Recently I’ve been trying to work on Councillors to begin to populate the wasted spaces in Metro/HRM in Nova Scotia to use as city edible landscaping. If we start now to seed and/or plant indigenous edible forage foods. The prospects are enormous.
In discussions Garry Jollymore (Preparedness Project Founder) commented : “You are on a good track proof is that some places have parks that have replaced ordinary trees with fruit trees. fruit trees produce beautiful flowers and take all the carbon from the atmosphere that any other tree would take and then offer up a delicious edible in the season. the trouble with this idea is that it will run afoul of Del Monte and the other corporate farmers that rule government policy.”
I responded : “However, I don't think Del Monte sells Sea Berries.”
“I did not know they grow here do you grow them?” said Mr. Jollymore.
I responded coming to my point of this motion “Yup, right in my front yard. They grow quick, spread easily, no pests so far, no fertilizer needed, are nitrogen fixing, heavy producers, grow anywhere and are a super food.”
They are also cold hardy- grown in Northern Europe and Russia. Canada has developed some new cultivars to produce more desirable attributes. The downside to these plants is the nasty thorns but some new cultivars have reduced the thorns, increased size and improved sweetness. The berries, are by their nature, quite tart but make great juice when sweetened. I have/will have 5 different cultivars.
Recently I took efforts to convey this to city council here in the HRM of Nova Scotia and reached out to Sam Austin. Sam is the councillor for Dartmouth Centre. He’s an urban planner whom ran for Council in 2016 on his platform to “help make Dartmouth and the Halifax Regional Municipality as a whole an even more amazing place to live, work and play”. Mr. Austin was re-elected for a second term in October 2020.
Here’s what I wrote to him:
Dear Mr. Austin:
I feel there is a great opportunity to greatly improve our edible landscape availability in Dartmouth and the greater HRM. I have a small plot of land on my property which is providing me with an opportunity to grow many varied species of fruit (mostly berries) with very little or no maintenance and only a modest initial investment. I would like to provide my time, expertise and plants to begin a pilot project (at no cost to the taxpayer) to show the viability of this "Agrihood" concept. The concept has 5 main benefits.:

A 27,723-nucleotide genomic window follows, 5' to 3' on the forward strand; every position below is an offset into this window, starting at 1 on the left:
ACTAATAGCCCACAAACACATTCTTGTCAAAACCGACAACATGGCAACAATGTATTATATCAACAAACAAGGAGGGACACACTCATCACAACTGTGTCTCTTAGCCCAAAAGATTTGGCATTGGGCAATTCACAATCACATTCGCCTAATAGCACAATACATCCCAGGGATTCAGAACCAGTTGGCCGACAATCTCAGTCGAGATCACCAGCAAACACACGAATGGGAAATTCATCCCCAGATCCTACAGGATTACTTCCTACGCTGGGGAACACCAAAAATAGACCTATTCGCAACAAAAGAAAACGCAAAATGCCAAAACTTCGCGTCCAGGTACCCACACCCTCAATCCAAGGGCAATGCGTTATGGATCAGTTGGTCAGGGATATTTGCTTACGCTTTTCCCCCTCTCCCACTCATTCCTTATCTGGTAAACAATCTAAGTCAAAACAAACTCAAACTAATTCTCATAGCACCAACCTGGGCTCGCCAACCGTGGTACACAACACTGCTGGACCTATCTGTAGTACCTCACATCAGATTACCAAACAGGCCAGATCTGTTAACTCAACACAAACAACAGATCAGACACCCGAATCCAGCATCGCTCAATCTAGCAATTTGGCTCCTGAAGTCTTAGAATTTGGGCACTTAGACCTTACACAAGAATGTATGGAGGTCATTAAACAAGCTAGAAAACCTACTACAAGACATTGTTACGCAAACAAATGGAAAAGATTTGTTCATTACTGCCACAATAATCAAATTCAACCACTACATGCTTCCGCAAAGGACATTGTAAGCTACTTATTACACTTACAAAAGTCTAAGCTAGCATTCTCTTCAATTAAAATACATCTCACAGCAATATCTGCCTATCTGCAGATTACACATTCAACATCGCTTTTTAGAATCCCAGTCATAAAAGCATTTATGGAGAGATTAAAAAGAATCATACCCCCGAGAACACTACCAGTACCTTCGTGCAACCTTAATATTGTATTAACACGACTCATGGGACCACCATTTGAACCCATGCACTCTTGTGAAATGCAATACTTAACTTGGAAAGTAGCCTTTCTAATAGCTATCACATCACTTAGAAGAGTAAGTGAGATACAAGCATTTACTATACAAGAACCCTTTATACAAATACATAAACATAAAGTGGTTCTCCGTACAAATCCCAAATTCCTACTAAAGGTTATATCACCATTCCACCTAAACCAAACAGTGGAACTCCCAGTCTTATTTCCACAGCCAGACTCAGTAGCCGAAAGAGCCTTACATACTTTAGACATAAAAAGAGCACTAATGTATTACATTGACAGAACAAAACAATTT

1) A source of organic food for the general population (no pesticides or herbicides are required).
2) A source of food for birds.
3) Improvement of the soil.
4) Reduction of grassed areas (with a concurrent reduction in ongoing maintenance costs).
5) A community-based endeavour whereby the community can combine their skills and expertise to enrich and educate the community.
I would very much like for you to take a few minutes out of your busy schedule to drop by and see what I have accomplished thus far. Probably the Spring/ summer season would be the best time for a visit. I look forward to your reaction to this idea.
I was responded too with the following:
This sounds like a good thing you’re doing. HRM has had some experience in terms of edible landscaping. A variety of fruit and nut trees were planted on the Dartmouth Common a few years ago. They’ve settled in but will take some time yet before they really start to bear fruit. The berry bushes have been more successful. The municipality also makes land available for gardening in a variety of locations. In Dartmouth, there are community gardens at Victoria Park, Nova Scotia Hospital, Gaston Road, Rodney Road, Findlay Community Centre, and the Dartmouth Common. I have also had some interest from a lady in Dartmouth North about starting a garden in Northbrook Park.
The simplest thing for your project would probably be to attach to an existing garden, but you could apply to create a garden elsewhere. Maybe Brownlow Park since that’s close at hand?
I’m cc’ing Darren Hirtle in HRM Parks and Rec. Darren is a community developer and he works with a lot of our community gardens.
I’ll try to keep you up to date with any further developments!
- Geoff Aikens
If your interested in helping the Preparedness Project and don't feel comfortable donating via our Go-Fund Me Page this is one of the best ways to help the project grow and sustain itself.